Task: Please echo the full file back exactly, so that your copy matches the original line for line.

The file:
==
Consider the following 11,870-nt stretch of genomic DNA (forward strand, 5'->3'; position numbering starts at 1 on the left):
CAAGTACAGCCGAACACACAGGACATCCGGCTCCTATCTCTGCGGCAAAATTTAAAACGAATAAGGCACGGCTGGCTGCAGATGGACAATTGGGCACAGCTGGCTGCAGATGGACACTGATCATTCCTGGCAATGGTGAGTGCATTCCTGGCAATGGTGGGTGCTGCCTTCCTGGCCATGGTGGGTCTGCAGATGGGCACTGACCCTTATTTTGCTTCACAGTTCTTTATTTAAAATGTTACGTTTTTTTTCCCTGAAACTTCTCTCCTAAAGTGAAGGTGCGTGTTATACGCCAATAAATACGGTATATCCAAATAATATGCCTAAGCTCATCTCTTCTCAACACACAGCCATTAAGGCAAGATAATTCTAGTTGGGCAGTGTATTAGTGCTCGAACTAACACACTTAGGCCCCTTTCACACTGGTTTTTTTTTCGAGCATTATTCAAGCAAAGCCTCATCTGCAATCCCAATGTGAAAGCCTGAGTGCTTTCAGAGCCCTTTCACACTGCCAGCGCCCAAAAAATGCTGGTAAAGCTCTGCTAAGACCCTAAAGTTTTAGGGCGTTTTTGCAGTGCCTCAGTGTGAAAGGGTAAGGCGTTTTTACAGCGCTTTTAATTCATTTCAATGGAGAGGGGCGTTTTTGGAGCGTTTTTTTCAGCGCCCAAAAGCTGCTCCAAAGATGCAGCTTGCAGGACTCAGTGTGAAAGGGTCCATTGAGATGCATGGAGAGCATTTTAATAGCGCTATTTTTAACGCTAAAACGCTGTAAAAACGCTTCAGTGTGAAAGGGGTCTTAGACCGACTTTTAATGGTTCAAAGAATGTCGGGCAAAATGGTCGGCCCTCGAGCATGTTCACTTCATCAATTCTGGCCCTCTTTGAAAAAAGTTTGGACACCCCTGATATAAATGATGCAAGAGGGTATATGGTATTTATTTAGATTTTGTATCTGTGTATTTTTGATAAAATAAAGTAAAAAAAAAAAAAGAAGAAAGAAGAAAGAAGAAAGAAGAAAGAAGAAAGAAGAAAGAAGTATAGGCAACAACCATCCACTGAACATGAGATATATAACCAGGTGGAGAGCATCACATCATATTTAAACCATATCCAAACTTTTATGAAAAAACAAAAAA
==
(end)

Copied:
Consider the following 11,870-nt stretch of genomic DNA (forward strand, 5'->3'; position numbering starts at 1 on the left):
CAAGTACAGCCGAACACACAGGACATCCGGCTCCTATCTCTGCGGCAAAATTTAAAACGAATAAGGCACGGCTGGCTGCAGATGGACAATTGGGCACAGCTGGCTGCAGATGGACACTGATCATTCCTGGCAATGGTGAGTGCATTCCTGGCAATGGTGGGTGCTGCCTTCCTGGCCATGGTGGGTCTGCAGATGGGCACTGACCCTTATTTTGCTTCACAGTTCTTTATTTAAAATGTTACGTTTTTTTTCCCTGAAACTTCTCTCCTAAAGTGAAGGTGCGTGTTATACGCCAATAAATACGGTATATCCAAATAATATGCCTAAGCTCATCTCTTCTCAACACACAGCCATTAAGGCAAGATAATTCTAGTTGGGCAGTGTATTAGTGCTCGAACTAACACACTTAGGCCCCTTTCACACTGGTTTTTTTTTCGAGCATTATTCAAGCAAAGCCTCATCTGCAATCCCAATGTGAAAGCCTGAGTGCTTTCAGAGCCCTTTCACACTGCCAGCGCCCAAAAAATGCTGGTAAAGCTCTGCTAAGACCCTAAAGTTTTAGGGCGTTTTTGCAGTGCCTCAGTGTGAAAGGGTAAGGCGTTTTTACAGCGCTTTTAATTCATTTCAATGGAGAGGGGCGTTTTTGGAGCGTTTTTTTCAGCGCCCAAAAGCTGCTCCAAAGATGCAGCTTGCAGGACTCAGTGTGAAAGGGTCCATTGAGATGCATGGAGAGCATTTTAATAGCGCTATTTTTAACGCTAAAACGCTGTAAAAACGCTTCAGTGTGAAAGGGGTCTTAGACCGACTTTTAATGGTTCAAAGAATGTCGGGCAAAATGGTCGGCCCTCGAGCATGTTCACTTCATCAATTCTGGCCCTCTTTGAAAAAAGTTTGGACACCCCTGATATAAATGATGCAAGAGGGTATATGGTATTTATTTAGATTTTGTATCTGTGTATTTTTGATAAAATAAAGTAAAAAAAAAAAAAGAAGAAAGAAGAAAGAAGAAAGAAGAAAGAAGAAAGAAGAAAGAAGTATAGGCAACAACCATCCACTGAACATGAGATATATAACCAGGTGGAGAGCATCACATCATATTTAAACCATATCCAAACTTTTATGAAAAAACAAAAAA